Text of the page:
These aren’t those.

I traveled to Houston this week on business and the wild flowers called to me. They wanted to speak to y’all. They wanted to share their view of the world with each of you. I hadn’t packed my camera, nor did I schedule a spare moment to pull over to the side of the road. Boy, doesn’t that say something.

I didn’t schedule a single moment to spare.

As a result, I have blurry pictures taken through a dirty car window speeding by on a windy day. So…low resolution splotches and splashes of color. So instead, I will merely share their names with you, and within such names a link to images from others. Other people who thought to pack cameras. Other people who allowed buffer in their day. Who took the time to take pause. I hope I’ve learned my lesson. I fear I will be relearning it time and time again, the hard way, in the weeks and years to come. I won’t say that I didn’t try though. I have and I will continue to try.

Bluebonnets, that for nearly a decade I would accidentally call blue bells, carpet the roadsides. Other roadsides prefer a warmer shade of blossom in the form of Indian Paintbrush. Not to be confused with Downy Paintbrush. Then there are the Winecups and the Moss Verbena adding some purple to the scene. We can’t neglect the yellow of the Engelmann’s Daisy, the Texas Star, or the countless other yellows soon to pop. Or the white of the blackfoot daisy or the wrinkly poppy that are coming soon. The summers here may turn brown and dry and drab, but the springs contend with the best of the springs out there.

I did have my camera this morning though and there are things up and about on home turf. Stretching their arms to the sky in a morning yawn. Wriggling their toes deeper into the soil with the help of the sprinkler. Working on their tan in the sunbeams or flexing their muscles in the wind, the growth has started to outpace the pill bug population…or so I hope.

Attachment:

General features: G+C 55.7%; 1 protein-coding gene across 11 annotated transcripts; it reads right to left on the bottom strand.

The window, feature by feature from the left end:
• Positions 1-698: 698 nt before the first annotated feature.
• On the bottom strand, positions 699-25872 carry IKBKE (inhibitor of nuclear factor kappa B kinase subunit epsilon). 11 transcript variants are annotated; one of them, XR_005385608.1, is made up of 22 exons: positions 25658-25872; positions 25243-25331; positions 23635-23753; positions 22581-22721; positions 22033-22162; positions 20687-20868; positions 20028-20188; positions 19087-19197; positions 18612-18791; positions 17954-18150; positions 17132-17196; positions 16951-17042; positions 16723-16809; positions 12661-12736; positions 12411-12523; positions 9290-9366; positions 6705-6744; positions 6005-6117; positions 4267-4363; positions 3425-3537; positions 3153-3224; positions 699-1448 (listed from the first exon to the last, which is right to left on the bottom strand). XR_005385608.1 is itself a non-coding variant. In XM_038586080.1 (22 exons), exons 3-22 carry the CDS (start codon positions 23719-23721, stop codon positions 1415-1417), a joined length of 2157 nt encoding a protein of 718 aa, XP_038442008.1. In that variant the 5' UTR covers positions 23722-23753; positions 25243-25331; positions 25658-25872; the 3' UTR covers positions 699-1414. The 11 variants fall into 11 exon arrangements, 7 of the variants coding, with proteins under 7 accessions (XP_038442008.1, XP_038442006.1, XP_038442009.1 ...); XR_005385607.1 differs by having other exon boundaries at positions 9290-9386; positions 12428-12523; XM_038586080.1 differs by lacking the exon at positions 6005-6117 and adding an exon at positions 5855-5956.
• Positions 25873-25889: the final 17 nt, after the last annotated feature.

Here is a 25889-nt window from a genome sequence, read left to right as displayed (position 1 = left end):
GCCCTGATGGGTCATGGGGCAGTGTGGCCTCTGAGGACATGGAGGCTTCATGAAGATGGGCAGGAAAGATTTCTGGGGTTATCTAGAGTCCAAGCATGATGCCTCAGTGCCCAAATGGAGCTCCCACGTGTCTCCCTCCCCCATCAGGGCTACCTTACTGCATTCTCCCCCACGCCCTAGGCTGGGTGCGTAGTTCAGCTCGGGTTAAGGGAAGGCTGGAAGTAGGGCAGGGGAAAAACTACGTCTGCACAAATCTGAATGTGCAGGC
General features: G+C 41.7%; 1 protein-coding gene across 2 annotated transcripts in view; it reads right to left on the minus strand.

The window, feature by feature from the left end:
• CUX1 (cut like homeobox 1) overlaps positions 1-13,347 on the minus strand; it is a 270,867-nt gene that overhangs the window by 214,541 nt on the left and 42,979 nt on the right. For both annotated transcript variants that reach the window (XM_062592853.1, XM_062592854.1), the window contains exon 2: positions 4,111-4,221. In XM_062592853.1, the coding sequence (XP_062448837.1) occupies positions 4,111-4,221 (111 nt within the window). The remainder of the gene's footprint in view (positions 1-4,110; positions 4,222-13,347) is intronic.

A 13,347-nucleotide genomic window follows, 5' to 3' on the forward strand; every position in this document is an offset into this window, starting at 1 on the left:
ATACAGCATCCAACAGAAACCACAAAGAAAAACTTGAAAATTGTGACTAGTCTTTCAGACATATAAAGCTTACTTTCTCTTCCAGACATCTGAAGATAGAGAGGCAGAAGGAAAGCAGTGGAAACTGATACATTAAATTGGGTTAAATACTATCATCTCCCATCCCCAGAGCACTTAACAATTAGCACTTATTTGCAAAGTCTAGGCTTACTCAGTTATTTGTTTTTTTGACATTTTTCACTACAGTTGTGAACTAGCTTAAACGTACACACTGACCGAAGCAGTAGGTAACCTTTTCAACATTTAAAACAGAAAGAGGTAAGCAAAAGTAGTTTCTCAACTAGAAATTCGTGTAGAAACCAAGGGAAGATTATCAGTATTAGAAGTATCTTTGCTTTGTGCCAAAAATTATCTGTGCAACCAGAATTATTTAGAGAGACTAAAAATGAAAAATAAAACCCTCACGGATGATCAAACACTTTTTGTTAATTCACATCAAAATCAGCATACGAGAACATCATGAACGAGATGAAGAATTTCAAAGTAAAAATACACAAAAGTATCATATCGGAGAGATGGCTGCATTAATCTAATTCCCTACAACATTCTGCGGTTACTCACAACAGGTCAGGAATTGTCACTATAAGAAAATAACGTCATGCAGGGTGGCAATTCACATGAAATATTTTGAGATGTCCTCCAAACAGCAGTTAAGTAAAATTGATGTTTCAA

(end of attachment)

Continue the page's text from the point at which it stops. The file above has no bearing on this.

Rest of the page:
Elian the Avocado is working on his next few inches.
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An accidentally acquired navel orange is giving it a go in hopes of a bee or two.
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These leeks have an rather cumbersome bedfellow…
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The Peas That Nearly Weren’t are in need of a stick to climb.
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And it’s past time to mow thanks to the timing of the rain lately and the alignment of naps and daylight.
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Thankfully, the baby monitor that I left to fend for itself in the flood waters from the sky has miraculously recovered so I am once again free to roam about once or twice a day on weekends. Or as I say, “I’m going to go play outside now.”

Equinox and then some.

There’s also a super moon and a solar eclipse today. Busy day in the universe!
It’s been a rough day in the household today with life’s little hiccups all piling on heavy this week and culminating this morning. Nothing catastrophic. Nothing tragic. Just the wearing building and building too long.
It’s cloudy here with a light mist, so likely no eclipse or super moon for me. If you spot either, please do share.

I planted some of the tomato transplants last night with a baby in my lap. She was mesmerized. We helped DH reattach the fence to a reset fence post between plantings. I’ve sown carrots and beets that haven’t come up, and my peas are fighting the good fight against the snails though I’m not sure they’ll come out victorious. Chadwick’s lettuce is proving to be as reliable and sturdy as his cherry tomatoes, as they are the only seeds to sprout so far. And the teeny strawberry sprouts have the most charming little real leaves now.

Now if only the internet could transport scent, we’d be set.
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Thanks to Tina, I believe that I’ve learned this lady’s name: Martha Gonzalez.

A new mystery.

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I like to know what’s growing around me. I tend to only pull things out after I know what they are. At my last house I learned about henbit and horse herb. Here I’m learning about wild onions, prairie crocus, and…whatever this is.